There’s going to be one commonality in this list, and that’s that the areas you find that are close to the highway tend to have a lot of homelessness.

Bridgeton is close to the highway (I-5). Some people look into moving here as a way to avoid morning traffic, but we try to warn that there’s always a reason for an easier commute + much less expensive housing. Bridgeton is also a part of an industrial section of North Portland, close to Columbia Blvd which is a pretty shady area.

Currently searching for a home in the Portland area or would like assistance navigating the area?
Please reach out to one of us today.

8. Parkrose

Tucked into a junction of two of the major highways in the area, 205 and 84, Parkrose is no. 8 on our list for the worst neighborhoods to live in Portland. The meeting of two high-traffic areas has created a large pocket of homelessness, which increases the crime rate.

Case and point: we recently found a gorgeous house in Parkrose, but we drove down those roads and it was a little dicey. It was definitely pretty scary, and the clients did not even want to go into the house. So, if this spot is a starting point for a client and it’s not their jam, we definitely want to work our way from 205 and head further west.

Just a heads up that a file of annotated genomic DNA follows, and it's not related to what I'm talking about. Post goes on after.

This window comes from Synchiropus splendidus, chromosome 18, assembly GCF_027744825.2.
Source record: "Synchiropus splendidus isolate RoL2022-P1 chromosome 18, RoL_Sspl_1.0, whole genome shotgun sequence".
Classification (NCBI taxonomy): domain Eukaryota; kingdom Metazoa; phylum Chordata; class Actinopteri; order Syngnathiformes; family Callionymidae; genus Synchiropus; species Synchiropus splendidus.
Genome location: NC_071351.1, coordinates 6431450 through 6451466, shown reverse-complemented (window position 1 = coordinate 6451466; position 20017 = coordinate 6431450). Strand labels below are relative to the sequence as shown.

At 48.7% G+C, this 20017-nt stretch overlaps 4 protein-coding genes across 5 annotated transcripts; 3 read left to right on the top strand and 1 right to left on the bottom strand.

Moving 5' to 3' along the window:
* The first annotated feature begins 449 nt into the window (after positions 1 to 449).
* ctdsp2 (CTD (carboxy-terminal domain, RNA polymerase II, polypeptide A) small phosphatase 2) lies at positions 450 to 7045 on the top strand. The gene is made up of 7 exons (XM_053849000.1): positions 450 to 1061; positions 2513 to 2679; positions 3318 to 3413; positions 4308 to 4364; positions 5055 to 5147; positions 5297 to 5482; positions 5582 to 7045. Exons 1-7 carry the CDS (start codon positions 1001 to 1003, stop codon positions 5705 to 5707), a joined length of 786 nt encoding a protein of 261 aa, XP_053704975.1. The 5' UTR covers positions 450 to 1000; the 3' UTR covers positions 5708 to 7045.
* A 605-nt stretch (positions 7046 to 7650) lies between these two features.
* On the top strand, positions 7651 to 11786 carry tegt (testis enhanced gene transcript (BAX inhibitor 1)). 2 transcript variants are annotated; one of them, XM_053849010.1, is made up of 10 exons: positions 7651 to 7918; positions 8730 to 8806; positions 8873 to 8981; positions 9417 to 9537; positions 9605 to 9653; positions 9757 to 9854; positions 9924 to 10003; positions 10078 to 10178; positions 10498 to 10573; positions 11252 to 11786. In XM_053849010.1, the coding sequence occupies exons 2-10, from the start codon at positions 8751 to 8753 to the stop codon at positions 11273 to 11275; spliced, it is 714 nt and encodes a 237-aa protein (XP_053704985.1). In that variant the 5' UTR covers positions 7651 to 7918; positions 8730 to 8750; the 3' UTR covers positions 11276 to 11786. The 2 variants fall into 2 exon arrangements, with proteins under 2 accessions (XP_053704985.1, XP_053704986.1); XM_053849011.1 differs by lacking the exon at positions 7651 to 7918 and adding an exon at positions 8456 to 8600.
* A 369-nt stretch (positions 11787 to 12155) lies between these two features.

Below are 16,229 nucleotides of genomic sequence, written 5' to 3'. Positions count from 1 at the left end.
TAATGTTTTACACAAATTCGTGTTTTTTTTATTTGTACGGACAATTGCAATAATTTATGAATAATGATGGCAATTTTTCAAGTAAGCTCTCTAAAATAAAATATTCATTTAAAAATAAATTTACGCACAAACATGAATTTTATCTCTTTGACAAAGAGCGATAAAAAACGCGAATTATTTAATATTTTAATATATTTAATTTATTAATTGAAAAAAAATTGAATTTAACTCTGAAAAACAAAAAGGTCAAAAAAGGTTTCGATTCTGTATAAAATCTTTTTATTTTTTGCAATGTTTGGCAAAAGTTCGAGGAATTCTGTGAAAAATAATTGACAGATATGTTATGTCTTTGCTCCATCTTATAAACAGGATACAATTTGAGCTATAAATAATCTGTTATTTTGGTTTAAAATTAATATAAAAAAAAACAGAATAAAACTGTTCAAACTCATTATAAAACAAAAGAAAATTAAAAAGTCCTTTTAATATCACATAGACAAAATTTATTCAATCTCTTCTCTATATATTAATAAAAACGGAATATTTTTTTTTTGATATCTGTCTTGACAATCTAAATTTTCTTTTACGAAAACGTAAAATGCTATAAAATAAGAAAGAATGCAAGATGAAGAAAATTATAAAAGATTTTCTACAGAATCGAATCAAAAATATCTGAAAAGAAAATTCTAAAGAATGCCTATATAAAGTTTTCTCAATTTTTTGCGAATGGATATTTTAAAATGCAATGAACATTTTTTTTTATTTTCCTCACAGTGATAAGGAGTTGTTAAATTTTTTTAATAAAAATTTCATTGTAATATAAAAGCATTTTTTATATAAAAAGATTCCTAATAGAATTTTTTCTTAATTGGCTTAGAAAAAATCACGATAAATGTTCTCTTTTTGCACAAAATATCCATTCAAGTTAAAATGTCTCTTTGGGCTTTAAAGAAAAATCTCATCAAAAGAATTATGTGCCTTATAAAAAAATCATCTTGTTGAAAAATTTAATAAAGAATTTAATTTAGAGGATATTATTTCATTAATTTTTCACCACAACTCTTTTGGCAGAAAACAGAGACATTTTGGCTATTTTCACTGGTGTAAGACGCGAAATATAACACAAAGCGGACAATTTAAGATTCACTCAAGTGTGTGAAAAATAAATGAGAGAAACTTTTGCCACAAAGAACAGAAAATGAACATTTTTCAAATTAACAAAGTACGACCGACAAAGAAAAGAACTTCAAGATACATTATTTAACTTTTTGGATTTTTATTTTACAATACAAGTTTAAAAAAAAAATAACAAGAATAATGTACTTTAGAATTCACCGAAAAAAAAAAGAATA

7. St. Johns

Like Kenton, St. Johns was also on our Top 3 Places to live in Portland post, but that’s because it also lives a double life. 10 years ago, St. Johns was not a place you wanted to be at all.

Nowadays, it’s a quirky neighborhood, full of stores, food, and entertainment. The St. Johns Bridge is a well-known attraction and it arches over the beautiful St. Johns Park. Its energetic downtown area has been improving.

The challenge is that the outskirts of St Johns are still pretty rough. As a more professional crowd becomes interested in St Johns, and they start to move commerce and residence back into this area, it will continue to improve and maybe even drop off this list.

6. Lloyd District

Located close to downtown Portland, right by the Broadway bridge, the Lloyd District is a fairly industrial area. It’s surrounded by many thriving neighborhoods but has not enjoyed the same level of success.

This area is quite depressed and can sometimes be a bit shady to drive through. It’s situated between some of the best areas to live in Portland, like Irvington and Alameda, but it’s just not keeping up.

5. Sunderland

Closer to the airport, and a very industrial area, Sunderland is located just north of dodgy Columbia Blvd. The area has its benefits like access to main roads, the airport, and two great golf courses, but all that is countered by a pretty grim situation.

4. Mill Park